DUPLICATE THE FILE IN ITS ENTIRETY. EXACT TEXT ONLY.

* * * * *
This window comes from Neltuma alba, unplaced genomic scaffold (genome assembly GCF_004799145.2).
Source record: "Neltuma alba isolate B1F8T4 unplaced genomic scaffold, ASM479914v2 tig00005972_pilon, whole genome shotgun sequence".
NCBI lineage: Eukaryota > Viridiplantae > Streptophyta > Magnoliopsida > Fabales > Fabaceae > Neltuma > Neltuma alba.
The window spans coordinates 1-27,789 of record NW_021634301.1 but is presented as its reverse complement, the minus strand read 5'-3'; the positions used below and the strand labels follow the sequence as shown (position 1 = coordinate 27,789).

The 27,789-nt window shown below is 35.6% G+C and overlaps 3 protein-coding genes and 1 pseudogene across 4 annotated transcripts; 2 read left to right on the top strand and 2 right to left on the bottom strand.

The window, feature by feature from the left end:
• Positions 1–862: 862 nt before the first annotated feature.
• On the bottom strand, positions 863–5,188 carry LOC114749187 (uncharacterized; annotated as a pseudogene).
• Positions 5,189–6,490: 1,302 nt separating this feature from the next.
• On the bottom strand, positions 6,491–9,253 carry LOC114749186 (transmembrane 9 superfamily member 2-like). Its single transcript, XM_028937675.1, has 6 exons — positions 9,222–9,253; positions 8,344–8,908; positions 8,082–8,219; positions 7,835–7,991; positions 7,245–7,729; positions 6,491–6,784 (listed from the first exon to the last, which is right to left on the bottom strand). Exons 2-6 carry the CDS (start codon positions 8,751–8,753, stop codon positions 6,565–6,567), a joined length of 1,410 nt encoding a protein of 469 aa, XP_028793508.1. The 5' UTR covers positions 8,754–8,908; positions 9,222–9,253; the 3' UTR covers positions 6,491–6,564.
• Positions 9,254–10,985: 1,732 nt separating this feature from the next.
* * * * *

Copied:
This window comes from Neltuma alba, unplaced genomic scaffold (genome assembly GCF_004799145.2).
Source record: "Neltuma alba isolate B1F8T4 unplaced genomic scaffold, ASM479914v2 tig00005972_pilon, whole genome shotgun sequence".
NCBI lineage: Eukaryota > Viridiplantae > Streptophyta > Magnoliopsida > Fabales > Fabaceae > Neltuma > Neltuma alba.
The window spans coordinates 1-27,789 of record NW_021634301.1 but is presented as its reverse complement, the minus strand read 5'-3'; the positions used below and the strand labels follow the sequence as shown (position 1 = coordinate 27,789).

The 27,789-nt window shown below is 35.6% G+C and overlaps 3 protein-coding genes and 1 pseudogene across 4 annotated transcripts; 2 read left to right on the top strand and 2 right to left on the bottom strand.

The window, feature by feature from the left end:
• Positions 1–862: 862 nt before the first annotated feature.
• On the bottom strand, positions 863–5,188 carry LOC114749187 (uncharacterized; annotated as a pseudogene).
• Positions 5,189–6,490: 1,302 nt separating this feature from the next.
• On the bottom strand, positions 6,491–9,253 carry LOC114749186 (transmembrane 9 superfamily member 2-like). Its single transcript, XM_028937675.1, has 6 exons — positions 9,222–9,253; positions 8,344–8,908; positions 8,082–8,219; positions 7,835–7,991; positions 7,245–7,729; positions 6,491–6,784 (listed from the first exon to the last, which is right to left on the bottom strand). Exons 2-6 carry the CDS (start codon positions 8,751–8,753, stop codon positions 6,565–6,567), a joined length of 1,410 nt encoding a protein of 469 aa, XP_028793508.1. The 5' UTR covers positions 8,754–8,908; positions 9,222–9,253; the 3' UTR covers positions 6,491–6,564.
• Positions 9,254–10,985: 1,732 nt separating this feature from the next.